Australian opposition leader: China relations won't change

The opposition leader in Australia says its relationship with China will remain difficult even if his center-left Labor Party wins power at elections for the first time in almost a decade

Via AP news wire
Tuesday 25 January 2022 04:14
Australia Politics
Australia Politics

The opposition leader in Australia said Tuesday its relationship with China will remain difficult even if his center-left Labor Party wins power at elections for the first time in almost a decade.

Anthony Albanese addressed the National Press Club in what is regarded as an unofficial launch of campaigning ahead of elections due by May.

Prime Minister Scott Morrison will address the club next week.

Albanese suggested Australia’s policy toward a more belligerent China would not divide the parties during the campaign.

“Whoever’s in government, it will be a difficult relationship,” Albanese said. “It will be difficult because the posture of China has changed. It is China that has changed, not Australia that has changed.”

“I don’t ... blame the government and never have for the current circumstances,” Albanese added.

Morrison is the third prime minister of the conservative coalition since 2013 when Albanese was the deputy prime minister of a Labor government that was voted out of office.

The first conservative Prime Minister Tony Abbott hosted Chinese President Xi Jinping during a Canberra visit in 2014 that marked a high point in bilateral relations.

But relations soured when Abbott’s successor Prime Minister Malcolm Turnbull announced in 2017 updated treason and espionage laws that would outlaw covert foreign interference in politics.

Throughout Morrison’s tenure, which began in 2018, Chinese ministers have refused to speak to their Australian counterparts while key Australian exports including coal, wine and barley have been disrupted.

Exporters have generally supported the government’s willingness to risk angering China through policies such as calling for an independent investigation into the origins of the COVID-19 pandemic.

Albanese said a Labor government would deal with China “in a mature way. Not by being provocative for the sake of it to make a domestic political point.”

“I don’t argue that a change of government will simply change the relationship. Because that’s just something that we have to deal with,” Albanese said.

Albanese said the three pillars of a Labor government’s foreign policy would be Australia’s alliance with the United States, engagement with regional partners and engagement in multilateral forums including the United Nations.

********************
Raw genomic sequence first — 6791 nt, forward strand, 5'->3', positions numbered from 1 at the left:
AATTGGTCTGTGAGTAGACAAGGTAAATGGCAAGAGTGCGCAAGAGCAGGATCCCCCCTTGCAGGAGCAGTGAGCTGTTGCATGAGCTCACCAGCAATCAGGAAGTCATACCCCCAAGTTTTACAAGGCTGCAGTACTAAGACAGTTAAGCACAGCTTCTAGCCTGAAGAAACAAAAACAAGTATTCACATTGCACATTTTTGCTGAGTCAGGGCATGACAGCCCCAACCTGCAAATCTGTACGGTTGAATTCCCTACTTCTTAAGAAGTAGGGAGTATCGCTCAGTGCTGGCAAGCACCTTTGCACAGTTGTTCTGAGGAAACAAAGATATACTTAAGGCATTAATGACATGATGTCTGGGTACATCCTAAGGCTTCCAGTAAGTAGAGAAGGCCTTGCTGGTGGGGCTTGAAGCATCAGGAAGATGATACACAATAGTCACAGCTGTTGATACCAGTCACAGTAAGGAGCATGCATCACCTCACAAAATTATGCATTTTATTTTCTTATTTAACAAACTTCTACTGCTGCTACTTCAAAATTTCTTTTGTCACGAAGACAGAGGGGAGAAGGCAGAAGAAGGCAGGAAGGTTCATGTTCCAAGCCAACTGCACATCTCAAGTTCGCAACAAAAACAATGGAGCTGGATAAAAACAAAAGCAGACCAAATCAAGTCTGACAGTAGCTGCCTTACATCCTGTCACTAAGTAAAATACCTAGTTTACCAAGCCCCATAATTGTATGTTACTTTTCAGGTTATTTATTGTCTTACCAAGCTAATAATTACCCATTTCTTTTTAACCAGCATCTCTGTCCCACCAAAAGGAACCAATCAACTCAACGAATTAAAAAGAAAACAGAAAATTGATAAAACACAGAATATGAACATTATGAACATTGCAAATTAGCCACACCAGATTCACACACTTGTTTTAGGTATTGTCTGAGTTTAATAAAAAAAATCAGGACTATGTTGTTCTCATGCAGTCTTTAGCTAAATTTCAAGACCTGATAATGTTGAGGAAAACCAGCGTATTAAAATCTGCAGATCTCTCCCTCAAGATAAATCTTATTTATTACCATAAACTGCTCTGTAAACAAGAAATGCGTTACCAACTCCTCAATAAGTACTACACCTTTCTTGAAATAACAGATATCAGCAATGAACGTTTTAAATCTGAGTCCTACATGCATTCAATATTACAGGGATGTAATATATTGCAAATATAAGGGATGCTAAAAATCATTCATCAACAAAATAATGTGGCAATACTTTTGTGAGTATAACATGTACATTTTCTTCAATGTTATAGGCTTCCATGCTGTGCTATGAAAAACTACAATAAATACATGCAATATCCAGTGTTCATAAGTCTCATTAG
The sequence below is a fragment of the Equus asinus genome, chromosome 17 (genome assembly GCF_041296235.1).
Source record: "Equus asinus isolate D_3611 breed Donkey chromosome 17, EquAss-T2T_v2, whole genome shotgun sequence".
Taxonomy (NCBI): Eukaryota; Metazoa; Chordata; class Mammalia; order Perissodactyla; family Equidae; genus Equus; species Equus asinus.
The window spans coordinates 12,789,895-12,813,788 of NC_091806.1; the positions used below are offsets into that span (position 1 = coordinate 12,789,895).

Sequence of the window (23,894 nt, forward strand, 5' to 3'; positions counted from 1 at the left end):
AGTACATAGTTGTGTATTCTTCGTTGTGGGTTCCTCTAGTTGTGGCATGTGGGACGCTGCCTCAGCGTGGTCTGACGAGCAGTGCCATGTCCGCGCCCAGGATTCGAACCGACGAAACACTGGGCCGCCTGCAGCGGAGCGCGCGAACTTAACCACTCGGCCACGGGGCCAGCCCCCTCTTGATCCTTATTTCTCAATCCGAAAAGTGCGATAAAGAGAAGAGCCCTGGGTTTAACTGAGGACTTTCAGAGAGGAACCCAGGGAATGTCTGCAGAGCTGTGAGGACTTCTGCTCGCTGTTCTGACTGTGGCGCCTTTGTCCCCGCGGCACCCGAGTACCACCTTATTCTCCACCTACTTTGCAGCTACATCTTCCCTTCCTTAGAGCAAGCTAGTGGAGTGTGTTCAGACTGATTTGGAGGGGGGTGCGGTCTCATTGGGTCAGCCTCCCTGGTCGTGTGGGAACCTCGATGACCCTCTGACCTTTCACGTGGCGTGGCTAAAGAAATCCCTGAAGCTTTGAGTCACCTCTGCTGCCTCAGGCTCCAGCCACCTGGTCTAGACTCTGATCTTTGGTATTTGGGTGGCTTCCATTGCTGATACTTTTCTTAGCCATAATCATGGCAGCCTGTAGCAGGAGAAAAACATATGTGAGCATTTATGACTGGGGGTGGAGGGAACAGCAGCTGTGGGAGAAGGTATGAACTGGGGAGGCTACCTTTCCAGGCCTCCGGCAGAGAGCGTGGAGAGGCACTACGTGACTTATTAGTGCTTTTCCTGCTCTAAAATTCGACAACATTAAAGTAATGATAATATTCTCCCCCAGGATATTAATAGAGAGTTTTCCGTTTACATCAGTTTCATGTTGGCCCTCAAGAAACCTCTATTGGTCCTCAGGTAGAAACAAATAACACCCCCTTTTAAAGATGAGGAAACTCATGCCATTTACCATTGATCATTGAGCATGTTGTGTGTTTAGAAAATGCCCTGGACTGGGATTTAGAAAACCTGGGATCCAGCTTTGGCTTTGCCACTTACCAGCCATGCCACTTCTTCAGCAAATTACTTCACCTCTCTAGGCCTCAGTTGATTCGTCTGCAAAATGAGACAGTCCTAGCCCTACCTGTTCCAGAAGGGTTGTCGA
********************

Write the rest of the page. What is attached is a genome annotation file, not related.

Albanese was critical of government cuts to aid spending in the Asia-Pacific region which had helped China increase its influence in the region.

“It was very short sighted for this government to withdraw from aid in the Pacific in the way that they did,” Albanese said.

“If Australia and democratic nations withdraw, guess what? There are others who may want to fill that gap,” he added.

Register for free to continue reading

Registration is a free and easy way to support our truly independent journalism

By registering, you will also enjoy limited access to Premium articles, exclusive newsletters, commenting, and virtual events with our leading journalists

Please enter a valid email
Please enter a valid email
Must be at least 6 characters, include an upper and lower case character and a number
Must be at least 6 characters, include an upper and lower case character and a number
Must be at least 6 characters, include an upper and lower case character and a number
Please enter your first name
Special characters aren’t allowed
Please enter a name between 1 and 40 characters
Please enter your last name
Special characters aren’t allowed
Please enter a name between 1 and 40 characters
You must be over 18 years old to register
You must be over 18 years old to register
Opt-out-policy
You can opt-out at any time by signing in to your account to manage your preferences. Each email has a link to unsubscribe.

By clicking ‘Create my account’ you confirm that your data has been entered correctly and you have read and agree to our Terms of use, Cookie policy and Privacy notice.

This site is protected by reCAPTCHA and the Google Privacy policy and Terms of service apply.

Already have an account? sign in

By clicking ‘Register’ you confirm that your data has been entered correctly and you have read and agree to our Terms of use, Cookie policy and Privacy notice.

This site is protected by reCAPTCHA and the Google Privacy policy and Terms of service apply.

Register for free to continue reading

Registration is a free and easy way to support our truly independent journalism

By registering, you will also enjoy limited access to Premium articles, exclusive newsletters, commenting, and virtual events with our leading journalists

Already have an account? sign in

By clicking ‘Register’ you confirm that your data has been entered correctly and you have read and agree to our Terms of use, Cookie policy and Privacy notice.

This site is protected by reCAPTCHA and the Google Privacy policy and Terms of service apply.

Thank you for registering

Please refresh the page or navigate to another page on the site to be automatically logged inPlease refresh your browser to be logged in